Projects like this helped build a strong foundation and proficiency in NEPA documentation, and minimizing and mitigating impacts to wetlands and wildlife for complex projects. VHB has a diverse energy portfolio, and our focus now is heavy on helping clients by providing innovative solutions that help minimize impacts associated with climate change as we work towards a clean energy future.
Q. It’s a critical time for energy in the U.S. What’s in store for energy clients in Florida?
Shannon: My goal is to promote forward-thinking strategies to aid multiple types of clients across markets. Our Florida clients include state DOTs, airports, municipalities, mining, telecommunications, and energy clients. We are helping them analyze and plan for transition to net zero futures in renewables, identify electrification causes and opportunities, repair and rehabilitate existing natural gas infrastructure, and prepare long-range plans for resilient, smart community development in order to achieve state Renewable Portfolio Standard (RPS) and locality goals.
Our clients need to consider new Florida regulations that allow for floating solar on man-made water bodies. Utilizing altered lands, such as mines, stormwater ponds, and borrow pits, could reduce the stress of deforestation often needed for large scale solar arrays. The state is drafting full guidelines for local government adoption.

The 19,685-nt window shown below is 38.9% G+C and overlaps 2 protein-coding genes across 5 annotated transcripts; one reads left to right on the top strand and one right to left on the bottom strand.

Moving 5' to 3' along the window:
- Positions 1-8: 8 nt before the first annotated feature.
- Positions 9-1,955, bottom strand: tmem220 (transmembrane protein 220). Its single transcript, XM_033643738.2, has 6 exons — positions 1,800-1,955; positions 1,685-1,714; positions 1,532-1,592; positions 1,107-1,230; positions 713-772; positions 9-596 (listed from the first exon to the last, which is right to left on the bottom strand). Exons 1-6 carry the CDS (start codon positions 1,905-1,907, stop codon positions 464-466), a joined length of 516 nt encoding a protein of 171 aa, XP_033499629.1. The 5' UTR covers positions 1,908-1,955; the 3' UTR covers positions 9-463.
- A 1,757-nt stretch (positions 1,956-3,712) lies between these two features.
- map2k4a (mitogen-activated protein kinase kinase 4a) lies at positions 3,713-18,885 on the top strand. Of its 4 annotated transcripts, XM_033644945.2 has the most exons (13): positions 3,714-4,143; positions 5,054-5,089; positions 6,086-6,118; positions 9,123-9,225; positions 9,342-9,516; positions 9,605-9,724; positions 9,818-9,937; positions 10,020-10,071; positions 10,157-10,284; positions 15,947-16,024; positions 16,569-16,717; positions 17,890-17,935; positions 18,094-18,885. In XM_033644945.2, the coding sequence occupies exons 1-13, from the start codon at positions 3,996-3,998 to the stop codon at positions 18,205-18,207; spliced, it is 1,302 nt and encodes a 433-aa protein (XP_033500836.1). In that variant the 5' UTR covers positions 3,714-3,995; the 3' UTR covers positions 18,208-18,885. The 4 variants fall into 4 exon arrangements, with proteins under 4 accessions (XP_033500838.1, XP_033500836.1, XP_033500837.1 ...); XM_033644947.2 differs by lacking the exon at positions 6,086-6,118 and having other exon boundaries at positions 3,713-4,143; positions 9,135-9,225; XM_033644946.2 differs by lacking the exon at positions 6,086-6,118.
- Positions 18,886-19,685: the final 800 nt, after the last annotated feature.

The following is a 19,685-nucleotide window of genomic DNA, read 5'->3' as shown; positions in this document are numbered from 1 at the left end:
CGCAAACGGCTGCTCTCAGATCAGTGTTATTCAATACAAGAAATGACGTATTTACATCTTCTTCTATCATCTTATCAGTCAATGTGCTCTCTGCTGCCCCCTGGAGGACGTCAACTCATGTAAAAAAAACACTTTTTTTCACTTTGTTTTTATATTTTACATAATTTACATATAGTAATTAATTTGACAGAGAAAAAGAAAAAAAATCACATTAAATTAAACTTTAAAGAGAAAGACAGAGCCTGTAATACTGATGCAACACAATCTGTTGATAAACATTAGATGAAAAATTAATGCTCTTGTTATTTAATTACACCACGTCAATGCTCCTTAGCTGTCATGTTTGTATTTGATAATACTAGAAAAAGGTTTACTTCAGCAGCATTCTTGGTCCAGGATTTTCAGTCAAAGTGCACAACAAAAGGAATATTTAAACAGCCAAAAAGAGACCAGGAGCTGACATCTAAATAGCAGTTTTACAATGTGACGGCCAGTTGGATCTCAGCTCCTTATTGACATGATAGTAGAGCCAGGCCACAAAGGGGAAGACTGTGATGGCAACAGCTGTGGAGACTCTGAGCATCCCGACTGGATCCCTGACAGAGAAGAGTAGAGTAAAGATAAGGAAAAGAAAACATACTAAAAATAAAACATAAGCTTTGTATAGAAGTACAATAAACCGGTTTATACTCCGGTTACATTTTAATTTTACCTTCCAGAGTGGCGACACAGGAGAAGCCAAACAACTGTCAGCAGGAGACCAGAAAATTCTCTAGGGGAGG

The recent veto with respect to home and business solar net metering in Florida is also a win for smaller scale solar projects which help with sustainable and efficient building development, and also help reduce the environmental footprint required for utility scale projects. VHB’s integrated approach makes a difference. Clients that work with us have the advantage of our in-house teams of professionals in GIS, urban design, land planning, structural engineering, water resources, landscape architecture, transportation planning, sustainability, environmental sciences, and geomatics.
Q. What Florida and Southeast energy projects are you most excited about in 2022?
Shannon: Southern solar power is growing fast. We’ve developed a seven-step approach to help landowners and solar companies convert former agricultural land to solar farms and generate renewable energy for their communities. We walk clients through the environmental, permitting and site survey, entitlement acquisition, and environmental engineering processes to stabilize the land for solar facility entitlements and construction.
I am excited about growth in renewable energy sources, which are continually evolving. Green hydrogen is just one example, but I can imagine harvesting energy from the gulf stream someday—a source that could potentially power the entire state. We can capture the energy from the sun, the wind and waves. Why not major currents? We are truly in a global shift with respect to energy innovation and transition and it is affecting our lives via electrification of our homes, workplaces, and vehicles.